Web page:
-Mark
(aka: Mk 1)

Yellow Admiral Supporting Member of TMP25 Jul 2018 7:00 p.m. PST

If the tracer didn't burn when it came out of the barrel, I don't know what you are going to do to get it to burn now.
Fresnel lens? It's in the desert….

Personal logo andygamer Supporting Member of TMP25 Jul 2018 7:58 p.m. PST

Two (inert) grenades found in Mississauga -- the city to Toronto's west.
link

advocate25 Jul 2018 11:14 p.m. PST

It's hardly the "iron harvest" that French farmers have to deal with from WW1, or the bombs that each year the British and Germans find from WW2.

bsrlee25 Jul 2018 11:36 p.m. PST

Slow day in the news room.

witteridderludo26 Jul 2018 1:20 a.m. PST

Mark 1

Maybe US Army ordnance never made a MkII round, but given the Mk designation, the Navy probably did. Anyway, the MkII round did exist:

link

link

Mobius26 Jul 2018 6:00 a.m. PST

If it was a naval projectile it probably wasn't anti-tank.

Garand26 Jul 2018 6:51 a.m. PST

I have an inert M63 round & that doesn't look like an M63 FWIW…

Damon.

Mark 126 Jul 2018 8:25 a.m. PST

Witteridderludo by gum you are right. It never even occurred to me that this might be a WW1-era round!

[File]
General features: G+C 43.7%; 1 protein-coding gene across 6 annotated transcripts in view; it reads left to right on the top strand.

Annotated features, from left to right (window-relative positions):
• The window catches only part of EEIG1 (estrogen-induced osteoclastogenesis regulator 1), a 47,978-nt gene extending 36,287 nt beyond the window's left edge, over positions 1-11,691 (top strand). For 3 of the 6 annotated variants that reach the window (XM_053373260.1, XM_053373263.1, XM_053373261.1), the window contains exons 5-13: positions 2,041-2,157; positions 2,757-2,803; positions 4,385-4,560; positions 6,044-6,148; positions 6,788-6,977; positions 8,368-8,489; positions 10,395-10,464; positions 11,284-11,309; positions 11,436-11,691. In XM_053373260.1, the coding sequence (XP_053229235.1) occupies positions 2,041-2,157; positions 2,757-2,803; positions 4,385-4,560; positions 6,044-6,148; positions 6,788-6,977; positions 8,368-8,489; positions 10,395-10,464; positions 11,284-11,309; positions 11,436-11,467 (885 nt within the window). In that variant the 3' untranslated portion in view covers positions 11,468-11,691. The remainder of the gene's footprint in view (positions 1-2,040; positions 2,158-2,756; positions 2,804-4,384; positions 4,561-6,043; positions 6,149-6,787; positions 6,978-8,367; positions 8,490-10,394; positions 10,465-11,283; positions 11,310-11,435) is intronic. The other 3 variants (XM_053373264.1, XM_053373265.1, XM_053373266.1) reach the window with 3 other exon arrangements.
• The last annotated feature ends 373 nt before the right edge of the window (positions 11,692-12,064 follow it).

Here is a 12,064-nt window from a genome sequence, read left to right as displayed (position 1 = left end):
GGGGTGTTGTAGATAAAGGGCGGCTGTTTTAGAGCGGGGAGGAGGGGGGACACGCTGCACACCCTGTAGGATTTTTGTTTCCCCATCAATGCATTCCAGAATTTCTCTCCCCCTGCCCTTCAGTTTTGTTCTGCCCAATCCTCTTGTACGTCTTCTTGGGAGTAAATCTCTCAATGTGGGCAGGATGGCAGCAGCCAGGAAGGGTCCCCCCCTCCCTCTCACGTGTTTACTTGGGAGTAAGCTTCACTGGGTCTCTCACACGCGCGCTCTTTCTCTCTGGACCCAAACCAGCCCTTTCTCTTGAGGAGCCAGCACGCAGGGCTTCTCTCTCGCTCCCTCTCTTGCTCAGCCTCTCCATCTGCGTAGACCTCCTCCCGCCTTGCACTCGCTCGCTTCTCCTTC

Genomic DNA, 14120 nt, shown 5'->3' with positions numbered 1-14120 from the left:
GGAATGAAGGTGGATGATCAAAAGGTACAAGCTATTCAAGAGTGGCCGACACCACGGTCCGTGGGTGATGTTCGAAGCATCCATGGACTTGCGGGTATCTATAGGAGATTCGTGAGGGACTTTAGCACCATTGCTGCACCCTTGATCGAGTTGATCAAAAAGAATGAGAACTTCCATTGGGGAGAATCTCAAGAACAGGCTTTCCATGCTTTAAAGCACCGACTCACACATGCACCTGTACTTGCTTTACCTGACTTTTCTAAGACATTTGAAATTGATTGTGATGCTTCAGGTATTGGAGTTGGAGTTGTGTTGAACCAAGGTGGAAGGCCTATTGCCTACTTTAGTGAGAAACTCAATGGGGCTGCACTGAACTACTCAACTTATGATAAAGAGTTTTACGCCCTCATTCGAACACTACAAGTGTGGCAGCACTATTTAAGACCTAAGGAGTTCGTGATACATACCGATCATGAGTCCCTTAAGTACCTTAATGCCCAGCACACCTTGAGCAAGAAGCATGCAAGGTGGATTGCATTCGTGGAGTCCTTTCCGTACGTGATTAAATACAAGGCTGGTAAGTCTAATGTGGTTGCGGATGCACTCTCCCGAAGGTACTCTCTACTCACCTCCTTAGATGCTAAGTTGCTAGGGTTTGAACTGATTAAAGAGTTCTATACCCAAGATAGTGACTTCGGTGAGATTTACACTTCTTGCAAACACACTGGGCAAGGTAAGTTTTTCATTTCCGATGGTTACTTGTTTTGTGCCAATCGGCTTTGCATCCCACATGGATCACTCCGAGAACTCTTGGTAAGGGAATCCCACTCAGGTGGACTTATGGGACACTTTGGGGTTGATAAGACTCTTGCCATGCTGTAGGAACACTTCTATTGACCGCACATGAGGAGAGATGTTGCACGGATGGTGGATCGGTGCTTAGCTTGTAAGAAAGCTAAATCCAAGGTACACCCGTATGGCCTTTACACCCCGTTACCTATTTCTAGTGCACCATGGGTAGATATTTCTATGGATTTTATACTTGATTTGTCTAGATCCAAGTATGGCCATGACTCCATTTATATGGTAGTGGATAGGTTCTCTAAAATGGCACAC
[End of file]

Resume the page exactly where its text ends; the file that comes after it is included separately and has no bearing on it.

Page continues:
It's from an M1916. LOL. That's remarkable. Probably from an M1917 / M1918 tank (US-built version of the Renault FT).

That makes it far more interesting, at least to me. And explains why it was necessary to detonate the round. Kudos to the EOD guy for figuring out what he needed to do.

Doesn't say much for the headline describing it as a WW2 AT round, with the picture of the M3 AT gun, and all that.*

Amazing what a touch of research comes up with.

-Mark
(aka: Mk 1)


*Doesn't say much for my rather under-researched assertion that it couldn't be a "Mk II" either. Oops. Gave some thought to mentioning US Army, but hadn't considered a foreign designation.

Mark 126 Jul 2018 9:32 a.m. PST

And, having read further on the Wiki link provided by Witteriddurludo, I see that the Mk II projectile for the M1916 37mm gun may well have been used for M3 guns as well.